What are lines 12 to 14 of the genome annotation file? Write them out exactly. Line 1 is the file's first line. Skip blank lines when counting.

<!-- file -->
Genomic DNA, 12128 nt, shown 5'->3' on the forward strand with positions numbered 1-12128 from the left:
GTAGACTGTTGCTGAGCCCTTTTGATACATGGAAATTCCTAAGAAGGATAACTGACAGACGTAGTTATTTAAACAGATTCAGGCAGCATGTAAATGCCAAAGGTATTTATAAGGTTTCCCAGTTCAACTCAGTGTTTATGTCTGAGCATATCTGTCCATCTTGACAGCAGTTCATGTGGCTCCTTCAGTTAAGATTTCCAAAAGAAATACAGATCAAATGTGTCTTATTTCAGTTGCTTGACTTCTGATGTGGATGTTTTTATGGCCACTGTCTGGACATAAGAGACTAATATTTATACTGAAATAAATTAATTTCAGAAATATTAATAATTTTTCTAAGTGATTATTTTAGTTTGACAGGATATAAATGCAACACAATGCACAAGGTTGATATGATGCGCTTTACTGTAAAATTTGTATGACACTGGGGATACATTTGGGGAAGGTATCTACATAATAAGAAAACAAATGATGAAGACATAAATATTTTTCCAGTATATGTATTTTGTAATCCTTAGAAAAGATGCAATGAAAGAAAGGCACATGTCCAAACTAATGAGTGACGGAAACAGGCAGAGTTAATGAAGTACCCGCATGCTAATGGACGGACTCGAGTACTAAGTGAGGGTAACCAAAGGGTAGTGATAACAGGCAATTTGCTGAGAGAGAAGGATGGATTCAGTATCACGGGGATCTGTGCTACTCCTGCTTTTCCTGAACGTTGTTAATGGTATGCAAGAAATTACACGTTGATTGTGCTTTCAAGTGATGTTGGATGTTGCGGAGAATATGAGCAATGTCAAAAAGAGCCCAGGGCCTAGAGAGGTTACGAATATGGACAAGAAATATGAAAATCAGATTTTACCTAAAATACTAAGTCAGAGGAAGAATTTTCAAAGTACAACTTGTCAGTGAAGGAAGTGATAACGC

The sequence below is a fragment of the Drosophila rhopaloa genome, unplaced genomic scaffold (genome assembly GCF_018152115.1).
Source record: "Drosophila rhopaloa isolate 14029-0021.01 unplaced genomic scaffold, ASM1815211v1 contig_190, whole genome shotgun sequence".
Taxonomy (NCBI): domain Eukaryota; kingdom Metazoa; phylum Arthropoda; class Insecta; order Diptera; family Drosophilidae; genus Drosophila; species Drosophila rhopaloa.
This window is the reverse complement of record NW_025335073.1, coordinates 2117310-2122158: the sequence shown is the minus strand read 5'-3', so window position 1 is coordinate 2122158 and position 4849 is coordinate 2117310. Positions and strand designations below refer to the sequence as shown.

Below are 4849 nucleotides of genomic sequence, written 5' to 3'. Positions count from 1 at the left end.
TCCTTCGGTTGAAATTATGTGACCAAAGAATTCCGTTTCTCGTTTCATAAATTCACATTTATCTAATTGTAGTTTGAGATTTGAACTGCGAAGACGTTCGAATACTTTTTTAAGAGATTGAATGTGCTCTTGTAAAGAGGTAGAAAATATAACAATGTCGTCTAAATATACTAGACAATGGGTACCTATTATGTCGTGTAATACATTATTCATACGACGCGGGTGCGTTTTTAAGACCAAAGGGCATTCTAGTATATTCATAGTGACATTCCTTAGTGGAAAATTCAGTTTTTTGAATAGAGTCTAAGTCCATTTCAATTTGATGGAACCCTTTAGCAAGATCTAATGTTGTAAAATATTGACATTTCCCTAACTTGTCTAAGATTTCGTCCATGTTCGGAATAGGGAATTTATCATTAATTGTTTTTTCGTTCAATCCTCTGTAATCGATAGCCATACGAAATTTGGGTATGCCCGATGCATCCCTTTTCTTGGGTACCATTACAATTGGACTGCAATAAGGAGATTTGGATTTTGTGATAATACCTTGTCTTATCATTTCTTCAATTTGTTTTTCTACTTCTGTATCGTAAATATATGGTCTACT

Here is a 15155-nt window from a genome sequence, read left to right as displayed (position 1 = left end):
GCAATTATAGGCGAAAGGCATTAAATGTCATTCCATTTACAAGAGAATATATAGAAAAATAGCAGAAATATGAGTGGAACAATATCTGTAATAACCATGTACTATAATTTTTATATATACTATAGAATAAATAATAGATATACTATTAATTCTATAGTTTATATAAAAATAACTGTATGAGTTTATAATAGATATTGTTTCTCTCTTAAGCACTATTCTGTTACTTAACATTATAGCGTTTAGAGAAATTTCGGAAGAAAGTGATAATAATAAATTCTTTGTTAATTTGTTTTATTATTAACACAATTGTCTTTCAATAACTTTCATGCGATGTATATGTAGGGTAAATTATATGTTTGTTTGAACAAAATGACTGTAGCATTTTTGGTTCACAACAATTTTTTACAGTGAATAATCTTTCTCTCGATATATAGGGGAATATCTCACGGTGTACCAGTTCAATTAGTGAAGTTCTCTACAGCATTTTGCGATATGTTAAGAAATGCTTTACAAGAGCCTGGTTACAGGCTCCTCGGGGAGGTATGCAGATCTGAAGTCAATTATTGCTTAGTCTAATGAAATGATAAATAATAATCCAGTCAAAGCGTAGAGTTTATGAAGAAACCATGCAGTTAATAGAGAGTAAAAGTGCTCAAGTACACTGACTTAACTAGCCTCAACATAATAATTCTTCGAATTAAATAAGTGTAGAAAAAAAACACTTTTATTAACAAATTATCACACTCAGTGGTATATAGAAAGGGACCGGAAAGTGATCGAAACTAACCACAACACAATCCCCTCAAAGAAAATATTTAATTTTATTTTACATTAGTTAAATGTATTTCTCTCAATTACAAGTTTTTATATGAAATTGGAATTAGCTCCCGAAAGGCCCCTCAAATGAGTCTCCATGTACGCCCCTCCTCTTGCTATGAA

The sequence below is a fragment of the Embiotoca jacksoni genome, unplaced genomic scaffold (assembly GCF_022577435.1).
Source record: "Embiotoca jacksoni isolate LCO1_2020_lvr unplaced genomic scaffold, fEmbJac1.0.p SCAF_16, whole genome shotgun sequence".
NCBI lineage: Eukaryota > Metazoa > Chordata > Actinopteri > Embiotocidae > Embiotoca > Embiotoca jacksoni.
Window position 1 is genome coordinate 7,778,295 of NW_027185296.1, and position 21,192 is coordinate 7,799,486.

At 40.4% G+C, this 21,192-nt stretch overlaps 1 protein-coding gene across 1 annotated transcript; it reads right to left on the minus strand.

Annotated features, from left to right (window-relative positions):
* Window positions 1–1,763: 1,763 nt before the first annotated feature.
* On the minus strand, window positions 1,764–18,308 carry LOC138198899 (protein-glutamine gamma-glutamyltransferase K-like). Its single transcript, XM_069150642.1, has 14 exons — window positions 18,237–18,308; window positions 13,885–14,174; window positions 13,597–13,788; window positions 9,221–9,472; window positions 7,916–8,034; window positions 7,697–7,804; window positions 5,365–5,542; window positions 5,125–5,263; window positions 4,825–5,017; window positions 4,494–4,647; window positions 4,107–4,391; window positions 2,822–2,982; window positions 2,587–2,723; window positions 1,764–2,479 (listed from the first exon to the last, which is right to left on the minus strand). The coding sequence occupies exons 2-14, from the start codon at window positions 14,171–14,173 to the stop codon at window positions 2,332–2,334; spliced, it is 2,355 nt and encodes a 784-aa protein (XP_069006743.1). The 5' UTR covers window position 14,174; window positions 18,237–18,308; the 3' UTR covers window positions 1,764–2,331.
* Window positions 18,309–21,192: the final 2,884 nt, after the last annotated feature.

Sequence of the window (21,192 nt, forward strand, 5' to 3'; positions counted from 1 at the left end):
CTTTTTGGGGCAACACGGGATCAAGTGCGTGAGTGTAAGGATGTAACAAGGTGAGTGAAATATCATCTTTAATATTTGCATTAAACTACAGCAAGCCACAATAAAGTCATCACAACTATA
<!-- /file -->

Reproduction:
Source record: "Embiotoca jacksoni isolate LCO1_2020_lvr unplaced genomic scaffold, fEmbJac1.0.p SCAF_16, whole genome shotgun sequence".
NCBI lineage: Eukaryota > Metazoa > Chordata > Actinopteri > Embiotocidae > Embiotoca > Embiotoca jacksoni.
Window position 1 is genome coordinate 7,778,295 of NW_027185296.1, and position 21,192 is coordinate 7,799,486.